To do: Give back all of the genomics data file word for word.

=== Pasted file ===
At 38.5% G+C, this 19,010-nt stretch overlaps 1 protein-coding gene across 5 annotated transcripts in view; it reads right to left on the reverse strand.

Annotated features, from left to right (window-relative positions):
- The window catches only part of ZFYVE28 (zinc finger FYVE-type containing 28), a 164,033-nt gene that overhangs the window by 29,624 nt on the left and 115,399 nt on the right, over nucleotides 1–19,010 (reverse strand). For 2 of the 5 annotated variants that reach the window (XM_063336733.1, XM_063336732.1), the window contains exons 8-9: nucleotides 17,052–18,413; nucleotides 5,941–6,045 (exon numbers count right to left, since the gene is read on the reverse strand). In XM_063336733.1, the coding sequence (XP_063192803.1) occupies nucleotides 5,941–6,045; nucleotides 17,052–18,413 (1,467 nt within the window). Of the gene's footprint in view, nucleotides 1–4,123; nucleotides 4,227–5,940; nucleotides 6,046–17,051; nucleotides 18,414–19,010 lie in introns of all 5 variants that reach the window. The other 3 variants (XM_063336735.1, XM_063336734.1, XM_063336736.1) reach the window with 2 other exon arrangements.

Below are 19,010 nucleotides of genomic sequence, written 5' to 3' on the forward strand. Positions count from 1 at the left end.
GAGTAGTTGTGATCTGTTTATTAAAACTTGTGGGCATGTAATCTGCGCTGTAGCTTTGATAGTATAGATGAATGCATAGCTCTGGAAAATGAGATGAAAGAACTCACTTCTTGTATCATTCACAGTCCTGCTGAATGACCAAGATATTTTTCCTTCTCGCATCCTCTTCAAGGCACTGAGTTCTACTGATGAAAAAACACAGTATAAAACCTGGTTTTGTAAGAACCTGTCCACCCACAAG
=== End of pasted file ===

At 38.5% G+C, this 19,010-nt stretch overlaps 1 protein-coding gene across 5 annotated transcripts in view; it reads right to left on the reverse strand.

Annotated features, from left to right (window-relative positions):
- The window catches only part of ZFYVE28 (zinc finger FYVE-type containing 28), a 164,033-nt gene that overhangs the window by 29,624 nt on the left and 115,399 nt on the right, over nucleotides 1–19,010 (reverse strand). For 2 of the 5 annotated variants that reach the window (XM_063336733.1, XM_063336732.1), the window contains exons 8-9: nucleotides 17,052–18,413; nucleotides 5,941–6,045 (exon numbers count right to left, since the gene is read on the reverse strand). In XM_063336733.1, the coding sequence (XP_063192803.1) occupies nucleotides 5,941–6,045; nucleotides 17,052–18,413 (1,467 nt within the window). Of the gene's footprint in view, nucleotides 1–4,123; nucleotides 4,227–5,940; nucleotides 6,046–17,051; nucleotides 18,414–19,010 lie in introns of all 5 variants that reach the window. The other 3 variants (XM_063336735.1, XM_063336734.1, XM_063336736.1) reach the window with 2 other exon arrangements.

Below are 19,010 nucleotides of genomic sequence, written 5' to 3' on the forward strand. Positions count from 1 at the left end.
GAGTAGTTGTGATCTGTTTATTAAAACTTGTGGGCATGTAATCTGCGCTGTAGCTTTGATAGTATAGATGAATGCATAGCTCTGGAAAATGAGATGAAAGAACTCACTTCTTGTATCATTCACAGTCCTGCTGAATGACCAAGATATTTTTCCTTCTCGCATCCTCTTCAAGGCACTGAGTTCTACTGATGAAAAAACACAGTATAAAACCTGGTTTTGTAAGAACCTGTCCACCCACAAG